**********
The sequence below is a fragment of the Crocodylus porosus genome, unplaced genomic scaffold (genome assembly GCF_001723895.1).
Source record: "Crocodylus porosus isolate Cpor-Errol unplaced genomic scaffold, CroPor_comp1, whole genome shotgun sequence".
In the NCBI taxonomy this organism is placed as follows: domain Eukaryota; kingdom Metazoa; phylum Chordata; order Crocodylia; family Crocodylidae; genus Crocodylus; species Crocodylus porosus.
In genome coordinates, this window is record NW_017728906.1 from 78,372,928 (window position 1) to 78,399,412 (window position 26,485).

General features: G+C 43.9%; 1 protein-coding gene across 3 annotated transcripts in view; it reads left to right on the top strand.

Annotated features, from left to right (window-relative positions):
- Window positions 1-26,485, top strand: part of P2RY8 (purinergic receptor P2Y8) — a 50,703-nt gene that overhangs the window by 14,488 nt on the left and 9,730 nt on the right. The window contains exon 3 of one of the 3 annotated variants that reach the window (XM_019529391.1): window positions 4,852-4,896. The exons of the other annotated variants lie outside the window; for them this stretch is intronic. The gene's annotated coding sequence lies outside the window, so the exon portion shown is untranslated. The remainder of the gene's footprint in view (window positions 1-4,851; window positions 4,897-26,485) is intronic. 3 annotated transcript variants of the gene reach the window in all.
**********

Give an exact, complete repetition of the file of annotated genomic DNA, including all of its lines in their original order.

The sequence below is a fragment of the Crocodylus porosus genome, unplaced genomic scaffold (genome assembly GCF_001723895.1).
Source record: "Crocodylus porosus isolate Cpor-Errol unplaced genomic scaffold, CroPor_comp1, whole genome shotgun sequence".
In the NCBI taxonomy this organism is placed as follows: domain Eukaryota; kingdom Metazoa; phylum Chordata; order Crocodylia; family Crocodylidae; genus Crocodylus; species Crocodylus porosus.
In genome coordinates, this window is record NW_017728906.1 from 78,372,928 (window position 1) to 78,399,412 (window position 26,485).

General features: G+C 43.9%; 1 protein-coding gene across 3 annotated transcripts in view; it reads left to right on the top strand.

Annotated features, from left to right (window-relative positions):
- Window positions 1-26,485, top strand: part of P2RY8 (purinergic receptor P2Y8) — a 50,703-nt gene that overhangs the window by 14,488 nt on the left and 9,730 nt on the right. The window contains exon 3 of one of the 3 annotated variants that reach the window (XM_019529391.1): window positions 4,852-4,896. The exons of the other annotated variants lie outside the window; for them this stretch is intronic. The gene's annotated coding sequence lies outside the window, so the exon portion shown is untranslated. The remainder of the gene's footprint in view (window positions 1-4,851; window positions 4,897-26,485) is intronic. 3 annotated transcript variants of the gene reach the window in all.